Running from 1843 to 1918 in Columbus, Ohio, Der Westbote served German Democrats both in and out of the state. Its early history was not an easy one, as both Democrats and Germans were in the minority in Columbus, but after overcoming these challenges, the paper and its influence grew rapidly. By 1915, circulation had reached 15,000, and some referred to the Westbote as the “Democratic Bible.” It opposed constitutional monarchies and both slavery and abolitionists. Among its editors and owners were Friedrich Fieser, Jacob and Friedrich Reinhard, Leonhard Hirsch and Charles F. Gerhold.
Germans living in Columbus, especially those on the south side in the German Village neighborhood, found the Westbote particularly important as it helped connect them to both their new and old homes by printing local items and news from abroad (usually under the heading “Ausland”) in their native language. Among its pages, readers could find: business advertisements; political news and editorials; poetry and serialized fiction; tax, land and other legal notices; and more. The Westbote also documented mid-19th century German immigration to the United States. Most content was printed in German, although some advertisements were printed in English.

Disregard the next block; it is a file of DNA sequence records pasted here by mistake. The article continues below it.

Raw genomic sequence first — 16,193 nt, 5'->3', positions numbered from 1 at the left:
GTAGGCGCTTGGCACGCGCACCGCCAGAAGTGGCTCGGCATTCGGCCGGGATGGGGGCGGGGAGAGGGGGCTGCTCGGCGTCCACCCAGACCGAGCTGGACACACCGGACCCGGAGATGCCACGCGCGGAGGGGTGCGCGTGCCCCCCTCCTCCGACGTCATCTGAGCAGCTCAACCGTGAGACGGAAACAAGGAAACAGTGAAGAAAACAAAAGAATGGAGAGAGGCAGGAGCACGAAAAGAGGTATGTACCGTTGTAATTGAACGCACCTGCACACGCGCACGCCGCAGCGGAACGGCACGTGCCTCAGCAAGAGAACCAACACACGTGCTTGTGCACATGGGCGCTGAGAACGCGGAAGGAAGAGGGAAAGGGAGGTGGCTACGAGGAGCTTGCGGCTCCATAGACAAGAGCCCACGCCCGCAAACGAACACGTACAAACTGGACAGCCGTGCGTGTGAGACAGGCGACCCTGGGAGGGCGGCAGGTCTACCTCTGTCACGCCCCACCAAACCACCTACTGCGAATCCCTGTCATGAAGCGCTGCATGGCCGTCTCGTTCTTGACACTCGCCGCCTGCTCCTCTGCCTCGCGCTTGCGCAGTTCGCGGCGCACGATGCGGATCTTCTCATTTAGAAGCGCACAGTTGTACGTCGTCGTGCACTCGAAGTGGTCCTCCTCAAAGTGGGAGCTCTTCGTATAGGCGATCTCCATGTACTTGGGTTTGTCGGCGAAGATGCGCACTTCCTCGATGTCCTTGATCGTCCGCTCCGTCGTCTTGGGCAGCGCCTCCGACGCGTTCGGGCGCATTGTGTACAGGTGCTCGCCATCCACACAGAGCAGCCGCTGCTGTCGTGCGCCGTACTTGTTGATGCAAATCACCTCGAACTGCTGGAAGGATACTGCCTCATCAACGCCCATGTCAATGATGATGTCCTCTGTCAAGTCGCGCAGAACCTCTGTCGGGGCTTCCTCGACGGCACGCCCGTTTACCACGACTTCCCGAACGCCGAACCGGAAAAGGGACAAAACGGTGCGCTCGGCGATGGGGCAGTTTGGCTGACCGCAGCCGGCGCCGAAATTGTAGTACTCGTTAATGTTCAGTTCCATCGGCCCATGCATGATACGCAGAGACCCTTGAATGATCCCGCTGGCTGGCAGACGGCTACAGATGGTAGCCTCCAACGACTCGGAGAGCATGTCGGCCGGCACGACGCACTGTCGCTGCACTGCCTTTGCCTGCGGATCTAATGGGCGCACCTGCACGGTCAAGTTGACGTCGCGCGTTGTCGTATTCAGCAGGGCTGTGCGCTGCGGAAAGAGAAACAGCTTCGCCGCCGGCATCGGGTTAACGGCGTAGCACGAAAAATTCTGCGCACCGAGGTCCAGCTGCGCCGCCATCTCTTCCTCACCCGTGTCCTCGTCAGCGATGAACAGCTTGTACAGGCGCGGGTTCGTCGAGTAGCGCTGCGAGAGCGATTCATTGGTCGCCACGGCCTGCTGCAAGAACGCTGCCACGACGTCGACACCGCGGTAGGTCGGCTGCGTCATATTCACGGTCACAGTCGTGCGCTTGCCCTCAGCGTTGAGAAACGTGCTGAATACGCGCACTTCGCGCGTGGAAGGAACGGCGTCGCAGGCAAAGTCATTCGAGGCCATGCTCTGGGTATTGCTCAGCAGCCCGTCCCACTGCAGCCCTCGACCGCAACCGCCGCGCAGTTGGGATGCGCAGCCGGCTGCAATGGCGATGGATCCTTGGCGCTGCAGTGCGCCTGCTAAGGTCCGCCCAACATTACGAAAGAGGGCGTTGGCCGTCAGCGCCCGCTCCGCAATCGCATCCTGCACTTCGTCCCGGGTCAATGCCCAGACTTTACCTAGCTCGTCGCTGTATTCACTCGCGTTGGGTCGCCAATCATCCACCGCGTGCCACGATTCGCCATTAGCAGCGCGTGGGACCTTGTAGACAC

Initially a weekly, the Westbote was eventually published semi-weekly, daily and Sunday editions as well. In 1903, Der Tägliche Westbote (the daily edition) merged with its Republican competitor Tägliche Columbus Express to form the Express und Westbote, although both papers continued to print separate editions on a weekly or semiweekly basis. All editions of the Westbote and Express had ceased publication by 1918, due to the strong anti-German sentiment that resulted from World War I and was common throughout Columbus and other cities with large German populations.